Garner Cleveland Record

July 23, 2014

WCPSS promotes Cook out of Garner High

Garner Magnet High School’s popular, homegrown principal Drew Cook appears set to leaving the school after 17 years, five of them at the helm as principal.

Garner Magnet High School’s popular, homegrown principal Drew Cook appears set to leave the school for a promotion after 17 years working there, five of them at the helm as principal.

The Wake County Board of Education voted to move Cook to senior director for high school programs. Cook would oversee all high schools in the county in the new position in the instructional services division of Wake County Public Schools and report to Todd Wirt, assistant superintendent of academics.

Cook called his time at Garner full of the “most enjoyable and fulfilling professional experiences that any educator could ever ask for” in an emailed statement from a conference in Washington, D.C.

“Meanwhile, I am excited and inspired by the prospect of taking on the new challenge of district level leadership, and feel confident that my experiences at Garner Magnet High School have prepared me to make a valuable contribution in supporting the work of high school principals across our district.”

The school board vote occurred as part of a number of personnel decisions made in a closed session.

The timing of his transition to his new role is unclear. John Williams, currently in the position, is stepping down July 31. Williams is the brother of Garner mayor Ronnie Williams.

Cook will make $105,000 per year in his new role.

Cook, a Garner native who attended and played basketball at the high school, became principal in 2009, in the midst of the recession. He had been an assistant principal and a teacher at the school before that.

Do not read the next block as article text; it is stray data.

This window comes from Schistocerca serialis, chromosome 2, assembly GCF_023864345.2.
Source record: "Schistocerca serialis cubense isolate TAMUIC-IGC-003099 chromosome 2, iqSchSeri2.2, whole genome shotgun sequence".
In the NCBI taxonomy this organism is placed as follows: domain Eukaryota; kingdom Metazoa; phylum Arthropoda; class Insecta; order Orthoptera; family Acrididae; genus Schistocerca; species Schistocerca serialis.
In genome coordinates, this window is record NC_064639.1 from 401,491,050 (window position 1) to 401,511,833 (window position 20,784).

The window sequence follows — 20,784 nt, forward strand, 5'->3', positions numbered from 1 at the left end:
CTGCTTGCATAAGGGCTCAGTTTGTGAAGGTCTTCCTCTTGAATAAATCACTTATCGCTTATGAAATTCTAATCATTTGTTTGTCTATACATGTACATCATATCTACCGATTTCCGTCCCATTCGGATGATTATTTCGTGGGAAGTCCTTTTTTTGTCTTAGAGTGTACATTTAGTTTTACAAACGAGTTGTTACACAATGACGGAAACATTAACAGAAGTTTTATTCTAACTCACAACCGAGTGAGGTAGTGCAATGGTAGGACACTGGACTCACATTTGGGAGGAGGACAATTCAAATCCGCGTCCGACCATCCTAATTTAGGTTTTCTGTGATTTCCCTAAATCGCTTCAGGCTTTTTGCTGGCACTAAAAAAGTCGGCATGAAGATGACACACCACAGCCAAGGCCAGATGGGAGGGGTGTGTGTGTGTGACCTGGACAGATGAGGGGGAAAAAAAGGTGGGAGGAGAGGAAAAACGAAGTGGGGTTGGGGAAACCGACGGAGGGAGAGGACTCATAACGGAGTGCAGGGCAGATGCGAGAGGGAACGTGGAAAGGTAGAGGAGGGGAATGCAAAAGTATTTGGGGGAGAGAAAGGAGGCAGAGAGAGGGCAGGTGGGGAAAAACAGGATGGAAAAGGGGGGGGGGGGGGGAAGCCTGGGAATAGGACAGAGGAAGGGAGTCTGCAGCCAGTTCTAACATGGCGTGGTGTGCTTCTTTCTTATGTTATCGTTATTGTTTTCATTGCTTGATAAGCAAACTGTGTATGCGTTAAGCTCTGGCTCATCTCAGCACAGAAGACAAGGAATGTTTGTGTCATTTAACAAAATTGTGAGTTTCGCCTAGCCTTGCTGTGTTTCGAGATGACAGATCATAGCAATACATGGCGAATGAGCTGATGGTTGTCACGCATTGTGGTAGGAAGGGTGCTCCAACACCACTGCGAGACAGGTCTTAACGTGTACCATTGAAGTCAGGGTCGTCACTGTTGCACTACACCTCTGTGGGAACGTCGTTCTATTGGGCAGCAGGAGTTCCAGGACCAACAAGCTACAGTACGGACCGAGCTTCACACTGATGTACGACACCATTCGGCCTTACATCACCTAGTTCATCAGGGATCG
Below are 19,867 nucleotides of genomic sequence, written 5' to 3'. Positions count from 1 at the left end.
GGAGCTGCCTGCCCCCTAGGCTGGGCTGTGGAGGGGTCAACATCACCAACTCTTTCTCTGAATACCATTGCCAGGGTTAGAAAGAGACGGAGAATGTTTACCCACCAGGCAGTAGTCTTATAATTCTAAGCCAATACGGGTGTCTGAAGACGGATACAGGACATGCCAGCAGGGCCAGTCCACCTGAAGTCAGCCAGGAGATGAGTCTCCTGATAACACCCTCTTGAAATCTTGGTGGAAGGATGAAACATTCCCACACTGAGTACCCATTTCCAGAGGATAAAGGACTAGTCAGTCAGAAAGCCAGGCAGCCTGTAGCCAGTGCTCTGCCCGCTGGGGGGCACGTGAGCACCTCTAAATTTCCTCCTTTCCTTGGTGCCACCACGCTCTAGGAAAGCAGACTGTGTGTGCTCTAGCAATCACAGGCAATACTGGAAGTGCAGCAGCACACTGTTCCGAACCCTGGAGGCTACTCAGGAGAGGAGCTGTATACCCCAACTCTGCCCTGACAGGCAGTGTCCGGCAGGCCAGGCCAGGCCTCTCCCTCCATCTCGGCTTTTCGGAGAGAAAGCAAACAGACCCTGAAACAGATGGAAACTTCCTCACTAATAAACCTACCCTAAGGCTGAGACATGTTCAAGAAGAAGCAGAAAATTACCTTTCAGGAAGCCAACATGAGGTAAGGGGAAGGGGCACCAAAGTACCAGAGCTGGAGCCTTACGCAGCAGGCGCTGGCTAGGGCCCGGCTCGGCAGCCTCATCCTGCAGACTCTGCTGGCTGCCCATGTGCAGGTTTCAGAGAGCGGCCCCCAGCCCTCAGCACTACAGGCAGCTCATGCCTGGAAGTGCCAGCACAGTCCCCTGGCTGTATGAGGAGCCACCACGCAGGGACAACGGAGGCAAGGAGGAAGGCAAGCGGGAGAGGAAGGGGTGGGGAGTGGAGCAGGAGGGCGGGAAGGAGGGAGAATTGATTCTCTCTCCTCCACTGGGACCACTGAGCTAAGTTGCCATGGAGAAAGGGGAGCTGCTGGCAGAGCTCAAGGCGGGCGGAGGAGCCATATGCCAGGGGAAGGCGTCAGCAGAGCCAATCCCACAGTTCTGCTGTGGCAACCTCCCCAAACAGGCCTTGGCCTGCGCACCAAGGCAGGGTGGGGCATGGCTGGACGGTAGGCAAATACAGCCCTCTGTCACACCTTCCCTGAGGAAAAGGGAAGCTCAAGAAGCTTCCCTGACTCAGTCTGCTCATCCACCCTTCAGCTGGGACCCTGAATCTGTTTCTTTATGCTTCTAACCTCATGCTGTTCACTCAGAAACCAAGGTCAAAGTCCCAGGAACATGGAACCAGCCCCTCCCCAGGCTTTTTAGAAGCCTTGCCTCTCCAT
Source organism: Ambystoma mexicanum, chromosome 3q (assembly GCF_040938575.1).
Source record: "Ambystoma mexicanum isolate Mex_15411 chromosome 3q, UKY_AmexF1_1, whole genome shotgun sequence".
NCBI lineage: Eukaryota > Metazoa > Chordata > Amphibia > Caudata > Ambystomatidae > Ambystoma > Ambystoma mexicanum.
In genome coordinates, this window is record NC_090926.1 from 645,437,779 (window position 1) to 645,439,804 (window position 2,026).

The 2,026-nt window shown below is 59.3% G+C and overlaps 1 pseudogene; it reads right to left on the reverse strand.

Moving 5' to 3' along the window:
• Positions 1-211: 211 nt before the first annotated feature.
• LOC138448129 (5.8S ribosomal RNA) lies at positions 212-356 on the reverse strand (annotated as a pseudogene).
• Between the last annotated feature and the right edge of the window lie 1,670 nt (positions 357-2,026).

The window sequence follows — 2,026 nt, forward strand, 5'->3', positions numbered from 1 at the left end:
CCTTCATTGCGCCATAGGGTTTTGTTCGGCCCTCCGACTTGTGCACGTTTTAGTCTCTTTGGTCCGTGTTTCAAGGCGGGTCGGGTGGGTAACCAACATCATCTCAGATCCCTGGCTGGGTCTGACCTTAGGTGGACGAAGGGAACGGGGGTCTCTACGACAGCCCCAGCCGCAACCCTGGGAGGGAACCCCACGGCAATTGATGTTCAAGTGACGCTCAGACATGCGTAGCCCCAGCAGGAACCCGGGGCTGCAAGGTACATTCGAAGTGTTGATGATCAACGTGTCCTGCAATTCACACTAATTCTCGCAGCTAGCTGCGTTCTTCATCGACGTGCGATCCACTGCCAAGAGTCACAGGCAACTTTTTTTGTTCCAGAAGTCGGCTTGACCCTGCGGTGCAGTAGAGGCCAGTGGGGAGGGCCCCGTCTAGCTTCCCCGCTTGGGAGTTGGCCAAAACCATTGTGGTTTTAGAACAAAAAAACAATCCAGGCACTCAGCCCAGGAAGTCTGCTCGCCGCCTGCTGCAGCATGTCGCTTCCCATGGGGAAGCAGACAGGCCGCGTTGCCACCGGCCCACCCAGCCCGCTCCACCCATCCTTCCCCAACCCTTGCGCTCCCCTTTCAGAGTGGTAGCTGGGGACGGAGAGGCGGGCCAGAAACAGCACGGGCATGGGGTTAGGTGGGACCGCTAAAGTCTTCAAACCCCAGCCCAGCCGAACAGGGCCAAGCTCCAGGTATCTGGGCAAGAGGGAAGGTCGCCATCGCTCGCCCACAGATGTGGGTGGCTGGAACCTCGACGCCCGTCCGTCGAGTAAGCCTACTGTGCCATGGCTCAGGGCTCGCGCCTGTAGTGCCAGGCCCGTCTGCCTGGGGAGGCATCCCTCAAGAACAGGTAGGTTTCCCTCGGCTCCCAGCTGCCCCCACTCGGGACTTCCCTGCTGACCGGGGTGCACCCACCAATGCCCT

He didn’t take long to make an impact.

Named the county’s principal of the year in 2011, Cook presided as the school’s test scores have risen from the bottom of the county-wide rankings to the middle of the pack. That rise has come despite a swelling student population eclipsing 2,400 in a school built for far fewer students, and a population with a substantial share of low-income students. Garner High has also won a variety of awards for its improvement and achievement. Dropout rates and discipline issues have also decreased in recent years.

“I have witnessed firsthand how a dedicated, professional, and innovative faculty can work together with students, parents, and a community to truly transform the culture of a school,” Cook said in the email. “I am proud to have been a small part of that work, and to some degree, Garner will always be home for me. That said, I am also certain that the best days for Garner Magnet High School and our students lie ahead.”

Cook began teaching at Garner in 1997 after earning his degree in political science and secondary social studies at UNC-Wilmington. He transitioned to assistant principal in 2005 after earning a masters in school administration from N.C. State.

According to the WCPSS website, the programs team Cook would head provides leadership and support for families. Its goal is to develop systems to support schools “to ensure the courses offered are aligned to local, state and national standards, relevant to student needs and of sufficient rigor” to get into college or a career. It also aims to “improve the instructional program by offering leadership in national trends, training in best practices and resource deployment that supports teaching and learning.”

The school board did not name a replacement for Cook at Garner.

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